The fourth film was intended to be a prequel.[6] They had discussed a potential script, told in a similar narrative as Part II: with younger Vito Corleone and Sonny gaining the families' political power during the 1930s; and with Vincent Corleone in the 1980s, haunted by Mary's death, running the family business through a ten-year destructive war and eventually losing the families' respect and power, seeing one final scene with Michael Corleone before his death.[1] Many actors were announced to play in the film: Robert De Niro, Andy García and Talia Shire were slated to reprise their roles.[7] Leonardo DiCaprio was cast as a younger Sonny Corleone.[8] Robert Duvall was supposed to reprise his role as Tom Hagen.[9] Al Pacino may have appeared in a cameo appearance at the end of the film before his character's death.[10]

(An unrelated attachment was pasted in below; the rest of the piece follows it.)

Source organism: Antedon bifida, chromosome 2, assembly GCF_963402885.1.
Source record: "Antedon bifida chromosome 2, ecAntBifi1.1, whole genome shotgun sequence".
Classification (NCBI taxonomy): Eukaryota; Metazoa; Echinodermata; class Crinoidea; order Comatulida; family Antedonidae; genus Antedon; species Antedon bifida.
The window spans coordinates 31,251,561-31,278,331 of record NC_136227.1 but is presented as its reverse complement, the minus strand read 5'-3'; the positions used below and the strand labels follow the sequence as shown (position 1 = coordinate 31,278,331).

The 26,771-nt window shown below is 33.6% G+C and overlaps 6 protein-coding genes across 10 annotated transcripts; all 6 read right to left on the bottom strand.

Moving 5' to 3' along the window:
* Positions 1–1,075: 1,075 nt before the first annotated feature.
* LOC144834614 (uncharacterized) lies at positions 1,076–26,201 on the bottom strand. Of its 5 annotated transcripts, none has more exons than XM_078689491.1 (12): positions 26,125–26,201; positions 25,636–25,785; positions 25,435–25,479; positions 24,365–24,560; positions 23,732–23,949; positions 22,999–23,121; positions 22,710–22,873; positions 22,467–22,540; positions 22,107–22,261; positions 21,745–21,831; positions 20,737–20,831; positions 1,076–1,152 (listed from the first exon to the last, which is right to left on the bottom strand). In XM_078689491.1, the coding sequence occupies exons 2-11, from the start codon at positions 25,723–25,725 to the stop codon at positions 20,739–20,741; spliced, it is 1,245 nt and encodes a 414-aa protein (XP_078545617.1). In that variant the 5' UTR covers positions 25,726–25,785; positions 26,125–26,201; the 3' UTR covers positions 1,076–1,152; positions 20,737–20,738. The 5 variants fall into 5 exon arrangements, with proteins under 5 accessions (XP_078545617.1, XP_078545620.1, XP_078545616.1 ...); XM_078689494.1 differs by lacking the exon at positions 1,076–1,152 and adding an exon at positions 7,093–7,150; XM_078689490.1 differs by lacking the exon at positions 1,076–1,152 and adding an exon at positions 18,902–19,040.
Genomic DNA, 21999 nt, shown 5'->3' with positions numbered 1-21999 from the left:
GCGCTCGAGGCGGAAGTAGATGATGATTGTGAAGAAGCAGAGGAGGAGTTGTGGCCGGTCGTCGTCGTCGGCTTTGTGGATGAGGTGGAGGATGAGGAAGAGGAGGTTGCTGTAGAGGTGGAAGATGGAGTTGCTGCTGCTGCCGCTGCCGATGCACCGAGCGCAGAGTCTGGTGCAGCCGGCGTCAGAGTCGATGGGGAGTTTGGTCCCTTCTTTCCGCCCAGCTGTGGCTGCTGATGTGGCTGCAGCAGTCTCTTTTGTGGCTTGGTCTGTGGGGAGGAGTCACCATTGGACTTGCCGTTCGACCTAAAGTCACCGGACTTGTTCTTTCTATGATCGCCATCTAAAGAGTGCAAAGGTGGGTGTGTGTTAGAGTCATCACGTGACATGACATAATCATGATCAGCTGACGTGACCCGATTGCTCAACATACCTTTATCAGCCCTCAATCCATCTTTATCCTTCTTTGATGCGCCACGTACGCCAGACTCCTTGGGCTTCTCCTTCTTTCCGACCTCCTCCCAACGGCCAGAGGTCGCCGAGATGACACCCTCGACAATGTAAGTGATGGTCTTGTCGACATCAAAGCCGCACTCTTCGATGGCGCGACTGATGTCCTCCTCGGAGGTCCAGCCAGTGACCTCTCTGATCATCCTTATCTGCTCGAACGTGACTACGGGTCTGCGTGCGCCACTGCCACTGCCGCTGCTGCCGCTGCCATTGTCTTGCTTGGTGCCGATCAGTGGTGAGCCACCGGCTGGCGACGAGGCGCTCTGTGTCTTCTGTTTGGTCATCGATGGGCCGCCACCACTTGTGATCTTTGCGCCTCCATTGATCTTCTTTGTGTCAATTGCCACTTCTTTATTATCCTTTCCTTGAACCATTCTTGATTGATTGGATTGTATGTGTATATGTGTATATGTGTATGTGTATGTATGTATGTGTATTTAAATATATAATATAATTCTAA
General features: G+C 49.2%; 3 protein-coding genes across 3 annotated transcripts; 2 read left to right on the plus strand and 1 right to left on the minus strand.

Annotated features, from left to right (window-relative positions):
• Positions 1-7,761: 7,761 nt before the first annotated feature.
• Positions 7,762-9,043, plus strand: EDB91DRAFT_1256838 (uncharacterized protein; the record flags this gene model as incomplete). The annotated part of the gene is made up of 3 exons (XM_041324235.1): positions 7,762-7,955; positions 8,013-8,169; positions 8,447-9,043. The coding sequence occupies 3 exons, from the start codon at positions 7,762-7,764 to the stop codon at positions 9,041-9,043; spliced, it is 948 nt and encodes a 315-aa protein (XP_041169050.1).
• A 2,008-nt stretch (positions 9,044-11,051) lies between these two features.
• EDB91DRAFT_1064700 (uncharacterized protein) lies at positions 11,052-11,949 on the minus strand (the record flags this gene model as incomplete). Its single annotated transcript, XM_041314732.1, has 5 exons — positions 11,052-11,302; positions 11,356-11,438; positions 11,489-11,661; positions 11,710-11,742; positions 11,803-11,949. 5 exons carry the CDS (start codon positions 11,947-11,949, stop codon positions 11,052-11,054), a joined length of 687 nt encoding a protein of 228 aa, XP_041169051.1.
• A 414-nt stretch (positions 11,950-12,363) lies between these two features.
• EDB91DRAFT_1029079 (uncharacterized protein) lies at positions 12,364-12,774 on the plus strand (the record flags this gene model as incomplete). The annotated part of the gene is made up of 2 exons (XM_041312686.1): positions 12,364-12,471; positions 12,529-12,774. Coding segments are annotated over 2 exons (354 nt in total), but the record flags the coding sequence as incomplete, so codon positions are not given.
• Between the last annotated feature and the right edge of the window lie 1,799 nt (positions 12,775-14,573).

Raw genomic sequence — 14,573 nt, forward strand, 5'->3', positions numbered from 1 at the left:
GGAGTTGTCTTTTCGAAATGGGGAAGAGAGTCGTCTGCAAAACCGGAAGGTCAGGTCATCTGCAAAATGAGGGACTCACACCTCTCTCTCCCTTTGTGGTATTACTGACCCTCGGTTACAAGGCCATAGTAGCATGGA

Compilations for video and television[edit]

Three compilations were created by Coppola and editors Barry Malkin and Walter Murch:

  • The Godfather Saga (1977) – seven hours television miniseries based on the first two films and incorporating additional footage that was not included in the theatrical releases.
  • The Godfather 1902–1959: The Complete Epic (1981) – version of The Godfather Saga that was released in video (VHS format).[11]
  • The Godfather Trilogy: 1901–1980 (1992) ten hours compilation released directly to video (VHS and LaserDisc formats) in 1992 and 1997 encompassing the three films and incorporating footage that was not included in the theatrical releases and additional footage that the Saga or Epic releases had included.


Character Film
The Godfather[12] The Godfather Part II[13] The Godfather Part III[14]
Michael Corleone Al Pacino
Kay Adams-Corleone Diane Keaton
Fredo Corleone John Cazale John Cazale
(archive footage)
Al Neri Richard Bright
Connie Corleone Talia Shire
Theresa Hagen Tere Livrano